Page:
Set like a jewel in the Aventine Hill, with breathtaking views of the Circus Maximus, the Palatine Hill and the Celio, stands the Municipal Rose Garden of Rome, 10,000 square meters of pure delight and poetry.
This garden was the cemetery of the Jewish Community of Rome from 1645 to 1934, when it was merged with Verano in the Israelite sector, after numerous burial remains had been dismantled and reassembled at the new site, but it was equally certain that much of the Jewish community's legacy still remained in the depths of the original site.
After the transfer to Verano, the green area now used as a rose garden was forgotten, until it became a "war garden" during the Second World War.
In 1950 the President of the Jewish Community agreed to establish the new Municipal Rose Garden in this area (the previous one was on Colle Oppio, severely damaged during the war).
Two stems with the Tablets of Moses were then placed at the entrance, and the paths were designed in the shape of Menorah, the seven-branched candelabrum, an ancient symbol of Jewish culture.
The rose garden is divided into two sectors: the largest one houses a collection of 1,200 varieties and species that traces the history of the rose from antiquity to the present day.
The other hosts the roses that participate in the international competition "Rome Prize", which takes place every year, naturally, in May, the traditional month dedicated to the queen of flowers.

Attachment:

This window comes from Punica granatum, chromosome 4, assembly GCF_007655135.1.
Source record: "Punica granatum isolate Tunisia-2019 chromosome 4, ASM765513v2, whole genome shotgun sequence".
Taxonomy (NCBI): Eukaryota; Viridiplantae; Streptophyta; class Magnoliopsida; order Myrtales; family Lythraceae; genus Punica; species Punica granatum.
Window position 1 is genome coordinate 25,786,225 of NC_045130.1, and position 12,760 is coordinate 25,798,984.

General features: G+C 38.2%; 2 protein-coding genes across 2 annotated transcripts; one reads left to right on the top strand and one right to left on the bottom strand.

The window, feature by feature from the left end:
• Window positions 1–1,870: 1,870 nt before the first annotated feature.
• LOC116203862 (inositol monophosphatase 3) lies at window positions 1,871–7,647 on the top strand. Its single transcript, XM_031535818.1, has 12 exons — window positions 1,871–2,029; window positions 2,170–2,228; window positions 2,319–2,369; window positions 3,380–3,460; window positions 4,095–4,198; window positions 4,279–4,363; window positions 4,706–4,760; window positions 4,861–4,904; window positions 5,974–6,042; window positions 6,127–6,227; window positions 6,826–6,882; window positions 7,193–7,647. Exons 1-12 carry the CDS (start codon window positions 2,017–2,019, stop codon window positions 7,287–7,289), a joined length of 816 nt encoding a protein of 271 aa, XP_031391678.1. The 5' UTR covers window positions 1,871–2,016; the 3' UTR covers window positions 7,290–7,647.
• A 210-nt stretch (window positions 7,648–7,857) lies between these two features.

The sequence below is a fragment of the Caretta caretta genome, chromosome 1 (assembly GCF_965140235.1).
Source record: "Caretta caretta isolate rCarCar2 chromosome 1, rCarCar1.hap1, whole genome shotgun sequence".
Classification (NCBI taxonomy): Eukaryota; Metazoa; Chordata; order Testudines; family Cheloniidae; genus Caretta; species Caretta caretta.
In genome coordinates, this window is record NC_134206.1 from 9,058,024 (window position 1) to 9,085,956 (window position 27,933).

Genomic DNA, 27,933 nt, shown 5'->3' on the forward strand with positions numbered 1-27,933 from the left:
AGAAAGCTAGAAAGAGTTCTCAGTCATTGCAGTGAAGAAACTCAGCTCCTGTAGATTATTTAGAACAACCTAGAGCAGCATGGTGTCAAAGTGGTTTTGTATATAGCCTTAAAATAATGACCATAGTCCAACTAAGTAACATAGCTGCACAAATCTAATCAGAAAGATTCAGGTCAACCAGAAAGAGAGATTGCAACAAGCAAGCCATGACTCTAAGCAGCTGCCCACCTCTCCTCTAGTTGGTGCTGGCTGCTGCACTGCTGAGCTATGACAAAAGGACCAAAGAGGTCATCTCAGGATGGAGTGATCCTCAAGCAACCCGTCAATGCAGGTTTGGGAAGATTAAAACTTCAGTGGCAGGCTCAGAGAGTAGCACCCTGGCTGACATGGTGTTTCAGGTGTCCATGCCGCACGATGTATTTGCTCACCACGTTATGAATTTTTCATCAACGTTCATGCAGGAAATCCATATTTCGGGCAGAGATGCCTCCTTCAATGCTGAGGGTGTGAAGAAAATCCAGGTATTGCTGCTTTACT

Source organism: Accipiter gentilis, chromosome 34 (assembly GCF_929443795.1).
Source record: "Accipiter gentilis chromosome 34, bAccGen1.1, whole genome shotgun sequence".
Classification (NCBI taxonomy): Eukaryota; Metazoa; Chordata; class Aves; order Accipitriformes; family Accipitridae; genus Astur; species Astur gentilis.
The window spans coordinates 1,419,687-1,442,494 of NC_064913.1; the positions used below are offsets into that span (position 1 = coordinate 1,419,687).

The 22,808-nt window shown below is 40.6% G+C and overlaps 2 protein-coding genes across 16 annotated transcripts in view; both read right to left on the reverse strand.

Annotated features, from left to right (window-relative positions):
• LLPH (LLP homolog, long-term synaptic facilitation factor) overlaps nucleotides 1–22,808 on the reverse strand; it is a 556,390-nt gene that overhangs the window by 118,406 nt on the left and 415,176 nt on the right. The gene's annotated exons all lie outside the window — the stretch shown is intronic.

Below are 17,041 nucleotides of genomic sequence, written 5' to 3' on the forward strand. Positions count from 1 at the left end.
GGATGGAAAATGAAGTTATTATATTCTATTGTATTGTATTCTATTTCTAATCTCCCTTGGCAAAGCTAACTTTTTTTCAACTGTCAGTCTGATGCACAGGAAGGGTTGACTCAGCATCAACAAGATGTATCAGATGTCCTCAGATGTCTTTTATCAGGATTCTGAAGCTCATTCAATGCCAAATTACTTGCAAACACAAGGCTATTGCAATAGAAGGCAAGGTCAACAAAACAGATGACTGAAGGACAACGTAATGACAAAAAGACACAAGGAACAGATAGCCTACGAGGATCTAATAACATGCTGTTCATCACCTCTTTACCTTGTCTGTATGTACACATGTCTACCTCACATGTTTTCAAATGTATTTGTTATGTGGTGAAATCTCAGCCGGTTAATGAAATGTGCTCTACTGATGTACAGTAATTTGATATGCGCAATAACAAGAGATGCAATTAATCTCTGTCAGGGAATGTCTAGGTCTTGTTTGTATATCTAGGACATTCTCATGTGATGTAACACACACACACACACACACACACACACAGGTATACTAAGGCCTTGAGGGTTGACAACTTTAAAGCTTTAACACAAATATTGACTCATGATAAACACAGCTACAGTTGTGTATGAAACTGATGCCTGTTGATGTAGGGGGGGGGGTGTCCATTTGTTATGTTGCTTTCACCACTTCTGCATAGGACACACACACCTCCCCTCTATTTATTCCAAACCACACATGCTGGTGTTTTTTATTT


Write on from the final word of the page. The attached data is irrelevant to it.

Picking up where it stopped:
The competition took place for the first time in 1933, at the old rose garden of Colle Oppio, in the presence of the American countess Mary Senni, the proud creator of both the rose garden and the competition, and was inspired by the Bagatelle competition, near Paris.
The annual competition among new rose varieties is one of the oldest in the world.
In addition to this, our rose garden boasts a large collection of spontaneous roses, as well as ancient roses, which - as experts well know - are the only ones giving off an intense scent.
Among the most famous roses in the collection it is worth mentioning the Rosa Primula, originally from the Middle East, with leaves that emit a strong scent of incense; Rosa Eglanteria, so dear to Shakespeare, which gives off an intense scent of green apple; the Rosa Sempervirens, also called the Rosa di San Giovanni, because it blooms around June 24th; Rosa Moscata, which takes its name from a Tibetan goat from which the perfume Musk is obtained; the Rosa Pteracantha, originally from China, with the thorns in the shape of a bird's wing, a unique rose with four petals; the ancient Rose Kazanlak, from which the expensive essence is extracted and used as a base for the finest perfumes; the Rosa Arvensis Splendens, which reaches a height of five meters and smells of myrrh, and then the oldest of all, the Belle Portugaise, from the ripe old age of about ninety, a pastel pink visiting card of the splendid setting of the Municipal Rose Garden of Rome.
It must be said with no doubt that the Aventine Hill has a deeply floral "DNA".
In fact, as early as the third century BC, the first temple dedicated to Flora, the Roman goddess of flowers and spring, stood right here.
At a short distance from the Circus Maximus, between the end of April and the beginning of May, the Floralia, the celebrations dedicated to Flora, were held.
After more than two millennia, we can continue to dream among the petals, essences and colors of the Aventine.
I'm waiting for you!